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Getting sick or injured is one of life’s most difficult experiences. You are likely to have to go to quite a few doctor’s appointments, you may experience intense or chronic pain, and you may miss time away from work or even have to quit your job.
If your injuries are so severe that you need long-term care, you will have to have a way to pay for it. You may think that you are covered if you have insurance. However, certain circumstances must exist to qualify for long-term care.
Conditions for Long-Term Care?
Essentially, you must prove to an insurance company that your illness or injury has dramatically affected your ability to take care of yourself to prove a need for long-term care. Your insurance policy should list the specific circumstances that must exist for you to receive benefits. These circumstances are called “benefit triggers.”
You must have a loss of functional capacity or impairment of cognitive function to receive care from most long-term policies. Each policy will have its specific criteria for what kind of treatment you may receive.
For example, one policy may state that you qualify for home health care if you lose cognitive function, and another may say that loss of cognitive function requires that you stay in a nursing home.
When you buy a long-term care insurance policy, you will have to choose an elimination period. This is the amount of time you must suffer from a condition before you can start collecting benefits for it.
A less expensive plan may make you wait three months before receiving benefits. A more expensive plan will allow you to receive benefits after only 30 days.
How do you establish loss of functional capacity?
According to the website https://www.longtermcarelawoffice.com/, insurance companies look at six daily living activities when trying to decide if you or a family member is suffering from loss of functional capacity.
If you suffer from urinary or bowel incontinence problems or need assistance to use a catheter or colostomy bag, it will qualify as a continence disability.
Although it may be similar to continence, toileting is considered a separate category. It would include getting on and off the toilet, wiping yourself, and washing your hands.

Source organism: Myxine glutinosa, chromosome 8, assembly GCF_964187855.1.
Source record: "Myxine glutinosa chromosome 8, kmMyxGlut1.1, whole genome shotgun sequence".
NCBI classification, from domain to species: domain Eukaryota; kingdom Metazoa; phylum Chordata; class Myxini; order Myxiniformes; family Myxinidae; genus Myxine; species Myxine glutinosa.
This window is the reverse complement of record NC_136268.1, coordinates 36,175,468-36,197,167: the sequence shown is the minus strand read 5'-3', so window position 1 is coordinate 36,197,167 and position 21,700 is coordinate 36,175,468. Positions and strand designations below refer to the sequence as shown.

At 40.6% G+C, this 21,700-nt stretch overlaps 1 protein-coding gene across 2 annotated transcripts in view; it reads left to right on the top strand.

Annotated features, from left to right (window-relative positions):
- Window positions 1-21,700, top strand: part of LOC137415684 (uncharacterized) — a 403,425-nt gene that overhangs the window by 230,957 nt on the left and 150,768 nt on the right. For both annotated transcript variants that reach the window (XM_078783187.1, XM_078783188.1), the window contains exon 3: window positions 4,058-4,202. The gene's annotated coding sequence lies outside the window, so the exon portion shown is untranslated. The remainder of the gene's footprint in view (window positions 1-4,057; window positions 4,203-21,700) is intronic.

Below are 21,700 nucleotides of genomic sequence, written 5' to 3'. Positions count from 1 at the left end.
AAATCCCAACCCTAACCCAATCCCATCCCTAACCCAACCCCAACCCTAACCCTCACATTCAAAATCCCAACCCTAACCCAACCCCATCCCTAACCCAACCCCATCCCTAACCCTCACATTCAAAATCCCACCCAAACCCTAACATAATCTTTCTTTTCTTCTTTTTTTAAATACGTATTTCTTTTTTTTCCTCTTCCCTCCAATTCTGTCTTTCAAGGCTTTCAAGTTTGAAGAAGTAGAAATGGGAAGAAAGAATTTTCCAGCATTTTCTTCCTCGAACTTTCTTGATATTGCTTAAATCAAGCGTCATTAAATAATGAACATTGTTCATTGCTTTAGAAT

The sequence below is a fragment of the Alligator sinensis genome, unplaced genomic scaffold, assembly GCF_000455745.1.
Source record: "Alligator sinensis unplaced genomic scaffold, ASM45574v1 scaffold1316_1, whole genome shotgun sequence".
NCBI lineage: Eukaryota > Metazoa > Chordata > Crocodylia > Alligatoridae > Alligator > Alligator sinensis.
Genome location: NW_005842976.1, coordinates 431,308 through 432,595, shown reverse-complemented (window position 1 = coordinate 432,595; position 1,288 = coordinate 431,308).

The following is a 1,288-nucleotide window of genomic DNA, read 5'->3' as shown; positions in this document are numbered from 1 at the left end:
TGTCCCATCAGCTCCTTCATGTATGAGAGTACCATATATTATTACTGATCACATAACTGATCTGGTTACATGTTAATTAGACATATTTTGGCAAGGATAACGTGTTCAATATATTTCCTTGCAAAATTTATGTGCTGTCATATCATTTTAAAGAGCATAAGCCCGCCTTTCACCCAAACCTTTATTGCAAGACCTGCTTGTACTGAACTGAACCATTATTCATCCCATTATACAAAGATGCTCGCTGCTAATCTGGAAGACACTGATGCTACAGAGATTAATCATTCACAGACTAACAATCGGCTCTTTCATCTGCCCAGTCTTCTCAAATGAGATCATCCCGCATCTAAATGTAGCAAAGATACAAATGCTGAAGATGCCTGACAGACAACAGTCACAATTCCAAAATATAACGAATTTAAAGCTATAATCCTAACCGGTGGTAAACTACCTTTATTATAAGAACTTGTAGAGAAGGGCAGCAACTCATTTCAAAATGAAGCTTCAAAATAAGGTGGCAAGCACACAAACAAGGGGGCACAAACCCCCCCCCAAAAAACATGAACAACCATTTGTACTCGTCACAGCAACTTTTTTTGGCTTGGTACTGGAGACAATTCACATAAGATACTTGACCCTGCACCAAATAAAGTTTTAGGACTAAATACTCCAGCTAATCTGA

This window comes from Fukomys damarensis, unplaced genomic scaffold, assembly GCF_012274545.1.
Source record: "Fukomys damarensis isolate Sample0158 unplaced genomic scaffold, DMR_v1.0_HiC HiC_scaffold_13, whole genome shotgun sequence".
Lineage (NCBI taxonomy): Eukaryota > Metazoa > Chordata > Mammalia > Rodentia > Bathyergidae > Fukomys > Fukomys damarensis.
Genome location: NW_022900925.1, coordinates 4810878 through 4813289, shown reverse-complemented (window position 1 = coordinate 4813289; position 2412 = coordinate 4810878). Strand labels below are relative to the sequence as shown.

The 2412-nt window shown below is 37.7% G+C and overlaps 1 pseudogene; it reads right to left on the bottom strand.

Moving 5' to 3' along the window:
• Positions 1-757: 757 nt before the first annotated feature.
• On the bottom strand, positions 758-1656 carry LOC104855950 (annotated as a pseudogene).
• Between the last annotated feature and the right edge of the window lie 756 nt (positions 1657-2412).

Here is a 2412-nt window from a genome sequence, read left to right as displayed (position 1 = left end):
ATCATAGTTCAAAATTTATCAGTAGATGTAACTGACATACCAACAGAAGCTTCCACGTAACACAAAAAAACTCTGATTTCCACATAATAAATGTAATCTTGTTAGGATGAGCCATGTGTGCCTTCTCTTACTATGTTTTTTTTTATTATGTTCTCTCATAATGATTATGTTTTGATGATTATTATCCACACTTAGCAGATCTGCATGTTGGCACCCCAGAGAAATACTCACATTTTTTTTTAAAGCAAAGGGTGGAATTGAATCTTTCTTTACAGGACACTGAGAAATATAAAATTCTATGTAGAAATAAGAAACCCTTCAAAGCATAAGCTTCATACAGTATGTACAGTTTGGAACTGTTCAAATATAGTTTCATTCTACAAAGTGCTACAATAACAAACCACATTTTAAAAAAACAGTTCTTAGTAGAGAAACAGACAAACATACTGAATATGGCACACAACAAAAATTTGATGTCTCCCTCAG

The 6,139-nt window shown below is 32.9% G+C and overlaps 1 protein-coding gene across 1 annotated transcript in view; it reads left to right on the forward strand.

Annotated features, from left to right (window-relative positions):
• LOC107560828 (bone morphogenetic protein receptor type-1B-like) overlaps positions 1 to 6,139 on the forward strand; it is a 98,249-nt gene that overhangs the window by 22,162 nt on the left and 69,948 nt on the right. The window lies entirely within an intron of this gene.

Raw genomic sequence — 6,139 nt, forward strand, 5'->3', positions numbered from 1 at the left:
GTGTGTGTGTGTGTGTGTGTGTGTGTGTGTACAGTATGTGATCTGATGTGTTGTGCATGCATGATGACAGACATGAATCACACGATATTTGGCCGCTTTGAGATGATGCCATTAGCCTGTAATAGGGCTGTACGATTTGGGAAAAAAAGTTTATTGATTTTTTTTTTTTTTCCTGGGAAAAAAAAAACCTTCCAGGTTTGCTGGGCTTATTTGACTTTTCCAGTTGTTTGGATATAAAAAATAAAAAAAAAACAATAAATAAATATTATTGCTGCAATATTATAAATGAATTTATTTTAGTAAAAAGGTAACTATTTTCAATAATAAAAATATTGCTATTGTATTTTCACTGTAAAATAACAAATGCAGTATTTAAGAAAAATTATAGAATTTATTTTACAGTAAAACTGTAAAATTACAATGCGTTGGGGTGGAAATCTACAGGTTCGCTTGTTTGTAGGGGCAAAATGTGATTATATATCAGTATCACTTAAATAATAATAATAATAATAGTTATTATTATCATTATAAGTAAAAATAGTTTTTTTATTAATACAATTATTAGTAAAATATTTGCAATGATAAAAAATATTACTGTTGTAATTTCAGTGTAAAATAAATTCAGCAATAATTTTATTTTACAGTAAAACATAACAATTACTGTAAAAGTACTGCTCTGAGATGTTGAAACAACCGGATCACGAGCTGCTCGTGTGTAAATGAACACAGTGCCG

If you are unable to bathe, it is tough to maintain an everyday life. You must be able to take a bath or shower without assistance. You must also be able to get in and out of the tub and dry yourself properly. If you cannot, it may qualify as a loss of functional capacity.
If a person can’t feed themselves and they need to ingest food intravenously or through a tube, they are unlikely to live any kind of normal life, and they should qualify for long-term care.
Being able to dress oneself is an important part of adult life. If you cannot perform this function yourself, it would be hard to get out and go to work or shop for the essentials you need to live.
Transferring is considered the simple act of moving from a bed to a chair or from a bed to a wheelchair. If you cannot do this, you are not very likely to be able to go to the bathroom by yourself or bathe yourself.
When You Need a Lawyer
When you file a claim for long-term care, the insurance company may claim that your policy does not cover the kind of assistance you need. If they try to deny your claim, you may want to hire an attorney.
A lawyer will be well-versed in the language of insurance policies, and they will have years of experience in negotiating with adjusters. Be sure to select a lawyer who has practiced in your state for a while and is familiar with all of the laws pertaining to insurance.
Your health is very important. Reading an insurance policy carefully and hiring the right attorney can help ensure you get the care you need.